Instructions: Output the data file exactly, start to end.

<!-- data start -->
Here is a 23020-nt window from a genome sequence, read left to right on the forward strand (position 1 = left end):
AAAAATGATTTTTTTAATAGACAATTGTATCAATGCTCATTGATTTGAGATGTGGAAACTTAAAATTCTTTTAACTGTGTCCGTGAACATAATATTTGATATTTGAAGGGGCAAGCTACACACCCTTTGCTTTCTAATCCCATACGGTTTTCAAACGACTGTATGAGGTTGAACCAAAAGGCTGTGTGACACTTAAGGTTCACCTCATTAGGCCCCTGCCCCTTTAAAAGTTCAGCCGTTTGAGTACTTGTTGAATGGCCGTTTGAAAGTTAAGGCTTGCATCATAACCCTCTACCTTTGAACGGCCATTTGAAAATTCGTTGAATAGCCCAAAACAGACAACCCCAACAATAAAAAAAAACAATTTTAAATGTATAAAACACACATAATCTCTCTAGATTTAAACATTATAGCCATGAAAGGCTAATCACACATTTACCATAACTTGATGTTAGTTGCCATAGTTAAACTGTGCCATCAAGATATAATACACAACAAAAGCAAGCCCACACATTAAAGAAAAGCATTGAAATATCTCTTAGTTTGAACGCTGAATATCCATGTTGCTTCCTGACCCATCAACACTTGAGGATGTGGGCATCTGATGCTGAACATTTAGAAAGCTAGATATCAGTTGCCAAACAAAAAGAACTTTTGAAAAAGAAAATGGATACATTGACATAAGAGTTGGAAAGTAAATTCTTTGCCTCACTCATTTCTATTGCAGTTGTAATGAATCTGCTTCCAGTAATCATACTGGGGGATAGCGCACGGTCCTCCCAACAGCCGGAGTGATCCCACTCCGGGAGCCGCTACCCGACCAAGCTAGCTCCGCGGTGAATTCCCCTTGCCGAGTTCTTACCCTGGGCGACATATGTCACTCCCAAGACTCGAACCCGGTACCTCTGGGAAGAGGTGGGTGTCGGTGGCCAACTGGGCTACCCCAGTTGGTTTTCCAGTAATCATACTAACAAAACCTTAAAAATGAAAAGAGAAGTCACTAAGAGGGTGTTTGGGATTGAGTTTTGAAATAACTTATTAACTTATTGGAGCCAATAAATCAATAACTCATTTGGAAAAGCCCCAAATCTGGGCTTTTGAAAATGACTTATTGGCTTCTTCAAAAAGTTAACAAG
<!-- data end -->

Here is a 23020-nt window from a genome sequence, read left to right on the forward strand (position 1 = left end):
AAAAATGATTTTTTTAATAGACAATTGTATCAATGCTCATTGATTTGAGATGTGGAAACTTAAAATTCTTTTAACTGTGTCCGTGAACATAATATTTGATATTTGAAGGGGCAAGCTACACACCCTTTGCTTTCTAATCCCATACGGTTTTCAAACGACTGTATGAGGTTGAACCAAAAGGCTGTGTGACACTTAAGGTTCACCTCATTAGGCCCCTGCCCCTTTAAAAGTTCAGCCGTTTGAGTACTTGTTGAATGGCCGTTTGAAAGTTAAGGCTTGCATCATAACCCTCTACCTTTGAACGGCCATTTGAAAATTCGTTGAATAGCCCAAAACAGACAACCCCAACAATAAAAAAAAACAATTTTAAATGTATAAAACACACATAATCTCTCTAGATTTAAACATTATAGCCATGAAAGGCTAATCACACATTTACCATAACTTGATGTTAGTTGCCATAGTTAAACTGTGCCATCAAGATATAATACACAACAAAAGCAAGCCCACACATTAAAGAAAAGCATTGAAATATCTCTTAGTTTGAACGCTGAATATCCATGTTGCTTCCTGACCCATCAACACTTGAGGATGTGGGCATCTGATGCTGAACATTTAGAAAGCTAGATATCAGTTGCCAAACAAAAAGAACTTTTGAAAAAGAAAATGGATACATTGACATAAGAGTTGGAAAGTAAATTCTTTGCCTCACTCATTTCTATTGCAGTTGTAATGAATCTGCTTCCAGTAATCATACTGGGGGATAGCGCACGGTCCTCCCAACAGCCGGAGTGATCCCACTCCGGGAGCCGCTACCCGACCAAGCTAGCTCCGCGGTGAATTCCCCTTGCCGAGTTCTTACCCTGGGCGACATATGTCACTCCCAAGACTCGAACCCGGTACCTCTGGGAAGAGGTGGGTGTCGGTGGCCAACTGGGCTACCCCAGTTGGTTTTCCAGTAATCATACTAACAAAACCTTAAAAATGAAAAGAGAAGTCACTAAGAGGGTGTTTGGGATTGAGTTTTGAAATAACTTATTAACTTATTGGAGCCAATAAATCAATAACTCATTTGGAAAAGCCCCAAATCTGGGCTTTTGAAAATGACTTATTGGCTTCTTCAAAAAGTTAACAAG